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Smart buildings seen as economic engine

By Paul Welitzkin in New York | China Daily USA | Updated: 2018-02-13 16:24

Smart buildings that utilize technology to measure and conserve energy not only can help to improve cooperation between China and the US, the structures also can enable both countries to create economic development opportunities, said Clay Nesler, vice-president of global sustainability and industry initiatives at Johnson Controls Inc.

The US company manufactures energy-efficient products, control systems and batteries.

Nesler said that while China and the US are taking different approaches to implementing smart-building technologies, the end result is a boost for the economy of both nations.

"The US is focused on retrofitting existing buildings with the new technology," Nesler said in an interview on Tuesday in New York. "China is focused on new construction because half of all buildings currently being built are in China."

Incorporating technology to reduce water and energy use and improving building security are not only good for the environment, but also can bolster a company or building owner's bottom line.

Nesler said a good example is the Empire State Building in New York City, where a Johnson retrofitting project resulted in 38 percent energy savings and a three-year payback for the cost of the improvements.

Johnson Controls opened a second global headquarters in Shanghai last June. The first building on the mainland to receive triple green building certifications, it showcases the company's latest in smart-building technology.

"We designed that building (which can hold up to 1,600 people) to show off our latest technologies in HVAC (heating, ventilation and air conditioning), building controls and security," Nesler said. "It is clearly a demonstration of our commitment to and investment in China."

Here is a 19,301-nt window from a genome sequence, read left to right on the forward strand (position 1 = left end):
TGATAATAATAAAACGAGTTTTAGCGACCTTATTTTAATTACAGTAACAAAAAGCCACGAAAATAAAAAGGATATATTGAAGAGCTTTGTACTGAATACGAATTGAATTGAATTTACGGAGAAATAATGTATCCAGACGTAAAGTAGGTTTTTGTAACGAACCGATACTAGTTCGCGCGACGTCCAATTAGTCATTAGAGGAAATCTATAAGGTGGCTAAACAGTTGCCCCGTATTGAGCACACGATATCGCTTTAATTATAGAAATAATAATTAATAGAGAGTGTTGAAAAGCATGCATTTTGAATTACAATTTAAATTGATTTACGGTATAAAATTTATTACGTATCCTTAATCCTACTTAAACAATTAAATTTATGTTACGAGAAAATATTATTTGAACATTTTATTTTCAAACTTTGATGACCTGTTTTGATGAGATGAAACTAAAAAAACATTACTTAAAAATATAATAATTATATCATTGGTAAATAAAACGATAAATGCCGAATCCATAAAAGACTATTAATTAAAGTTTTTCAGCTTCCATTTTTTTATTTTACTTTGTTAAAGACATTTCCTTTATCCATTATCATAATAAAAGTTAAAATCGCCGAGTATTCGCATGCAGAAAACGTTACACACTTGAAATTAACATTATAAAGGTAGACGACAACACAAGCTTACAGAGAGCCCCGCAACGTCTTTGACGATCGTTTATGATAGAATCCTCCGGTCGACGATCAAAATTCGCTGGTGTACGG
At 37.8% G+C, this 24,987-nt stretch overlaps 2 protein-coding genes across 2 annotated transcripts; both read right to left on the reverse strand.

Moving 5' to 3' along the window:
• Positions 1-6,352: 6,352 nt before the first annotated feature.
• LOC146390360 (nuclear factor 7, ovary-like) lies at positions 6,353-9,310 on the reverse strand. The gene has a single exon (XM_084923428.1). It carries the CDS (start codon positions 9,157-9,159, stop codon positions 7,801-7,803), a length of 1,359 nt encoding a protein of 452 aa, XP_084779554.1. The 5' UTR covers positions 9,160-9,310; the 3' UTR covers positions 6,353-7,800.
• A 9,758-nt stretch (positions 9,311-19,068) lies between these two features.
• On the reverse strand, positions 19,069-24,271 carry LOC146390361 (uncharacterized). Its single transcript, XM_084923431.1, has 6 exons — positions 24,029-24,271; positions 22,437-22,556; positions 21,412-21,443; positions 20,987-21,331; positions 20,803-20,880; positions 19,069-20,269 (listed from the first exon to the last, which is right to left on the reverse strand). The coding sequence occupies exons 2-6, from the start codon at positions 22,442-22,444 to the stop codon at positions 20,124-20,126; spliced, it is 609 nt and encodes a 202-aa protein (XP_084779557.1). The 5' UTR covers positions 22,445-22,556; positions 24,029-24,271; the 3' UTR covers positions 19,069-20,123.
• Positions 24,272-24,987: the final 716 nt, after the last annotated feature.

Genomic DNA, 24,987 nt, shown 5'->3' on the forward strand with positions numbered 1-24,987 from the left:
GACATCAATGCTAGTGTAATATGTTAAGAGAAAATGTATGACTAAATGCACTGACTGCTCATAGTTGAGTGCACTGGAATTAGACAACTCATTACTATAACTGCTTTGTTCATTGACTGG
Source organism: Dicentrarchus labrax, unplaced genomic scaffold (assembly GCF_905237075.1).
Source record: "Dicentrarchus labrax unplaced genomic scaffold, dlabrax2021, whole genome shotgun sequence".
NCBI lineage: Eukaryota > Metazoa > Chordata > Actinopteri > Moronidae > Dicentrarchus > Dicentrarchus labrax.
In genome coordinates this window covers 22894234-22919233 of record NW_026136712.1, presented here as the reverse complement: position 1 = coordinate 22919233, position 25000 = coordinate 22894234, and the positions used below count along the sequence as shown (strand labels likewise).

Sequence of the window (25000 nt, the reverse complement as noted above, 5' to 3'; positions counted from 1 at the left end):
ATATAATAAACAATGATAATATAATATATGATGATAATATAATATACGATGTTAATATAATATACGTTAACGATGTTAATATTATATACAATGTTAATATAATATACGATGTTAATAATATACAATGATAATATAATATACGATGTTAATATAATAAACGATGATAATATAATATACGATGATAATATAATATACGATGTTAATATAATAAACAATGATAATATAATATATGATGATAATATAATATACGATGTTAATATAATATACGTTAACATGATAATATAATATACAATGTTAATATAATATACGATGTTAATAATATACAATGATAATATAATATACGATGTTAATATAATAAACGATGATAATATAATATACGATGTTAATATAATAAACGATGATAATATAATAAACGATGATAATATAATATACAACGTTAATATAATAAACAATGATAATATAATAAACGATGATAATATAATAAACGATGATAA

China has already set a goal of 30 percent green buildings for new construction in 2020. Johnson Controls' Shanghai complex will help the company to expand and coordinate its business within the Asia-Pacific region as well as develop new markets and segments.

In 2016, Johnson completed its merger with Tyco, a global fire and security provider, and spun off its automotive business into a separate entity called Adient. The company is now focused on building products and technology and energy storage.

"We now have the ability to deliver integrated smart-building solutions, security and life-saving products and services that can also be applied to cities and communities," said Nesler.

In energy storage, Johnson's largest business in the segment is its traditional car battery business. The company's Varta brand is a top seller in Europe and is also carving out market share in China, according to Nesler.

"We are now doing a start-stop battery that automatically shuts a vehicle down when it stops and then starts it up again," said Nesler. "We are also making batteries for hybrids and electric vehicles."

Nesler said Johnson is also an eager participant in the US-China Clean Energy Research Center Building Energy Efficiency Consortium or CERC-BEE. It was started in 2010 and had its mandate extended from 2016-2020 to accelerate the development and deployment of clean energy technologies in the two nations.

"Johnson is involved in Building Energy Efficiency which is led by the Lawrence Berkeley National Laboratory in California in the US and major universities like Tsinghua and Peking in China," Nesler said.

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